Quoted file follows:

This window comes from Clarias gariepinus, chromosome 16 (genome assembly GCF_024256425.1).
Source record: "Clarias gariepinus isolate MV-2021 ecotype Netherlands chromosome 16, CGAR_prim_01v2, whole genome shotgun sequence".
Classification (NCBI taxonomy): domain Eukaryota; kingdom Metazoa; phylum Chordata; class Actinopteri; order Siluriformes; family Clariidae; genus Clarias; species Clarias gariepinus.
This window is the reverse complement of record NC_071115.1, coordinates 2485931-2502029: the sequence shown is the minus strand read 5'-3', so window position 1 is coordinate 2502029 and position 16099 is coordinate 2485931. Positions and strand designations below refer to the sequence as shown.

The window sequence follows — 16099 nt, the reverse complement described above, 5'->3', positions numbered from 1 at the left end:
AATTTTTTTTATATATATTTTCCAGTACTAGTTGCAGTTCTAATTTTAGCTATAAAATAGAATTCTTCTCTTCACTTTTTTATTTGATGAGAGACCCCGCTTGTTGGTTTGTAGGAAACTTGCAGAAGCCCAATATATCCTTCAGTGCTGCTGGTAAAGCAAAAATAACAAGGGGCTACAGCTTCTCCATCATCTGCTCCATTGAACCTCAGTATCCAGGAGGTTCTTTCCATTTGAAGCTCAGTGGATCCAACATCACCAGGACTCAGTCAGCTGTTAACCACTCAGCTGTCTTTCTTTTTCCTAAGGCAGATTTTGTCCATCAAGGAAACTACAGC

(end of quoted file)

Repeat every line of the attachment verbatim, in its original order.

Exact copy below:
This window comes from Clarias gariepinus, chromosome 16 (genome assembly GCF_024256425.1).
Source record: "Clarias gariepinus isolate MV-2021 ecotype Netherlands chromosome 16, CGAR_prim_01v2, whole genome shotgun sequence".
Classification (NCBI taxonomy): domain Eukaryota; kingdom Metazoa; phylum Chordata; class Actinopteri; order Siluriformes; family Clariidae; genus Clarias; species Clarias gariepinus.
This window is the reverse complement of record NC_071115.1, coordinates 2485931-2502029: the sequence shown is the minus strand read 5'-3', so window position 1 is coordinate 2502029 and position 16099 is coordinate 2485931. Positions and strand designations below refer to the sequence as shown.

The window sequence follows — 16099 nt, the reverse complement described above, 5'->3', positions numbered from 1 at the left end:
AATTTTTTTTATATATATTTTCCAGTACTAGTTGCAGTTCTAATTTTAGCTATAAAATAGAATTCTTCTCTTCACTTTTTTATTTGATGAGAGACCCCGCTTGTTGGTTTGTAGGAAACTTGCAGAAGCCCAATATATCCTTCAGTGCTGCTGGTAAAGCAAAAATAACAAGGGGCTACAGCTTCTCCATCATCTGCTCCATTGAACCTCAGTATCCAGGAGGTTCTTTCCATTTGAAGCTCAGTGGATCCAACATCACCAGGACTCAGTCAGCTGTTAACCACTCAGCTGTCTTTCTTTTTCCTAAGGCAGATTTTGTCCATCAAGGAAACTACAGC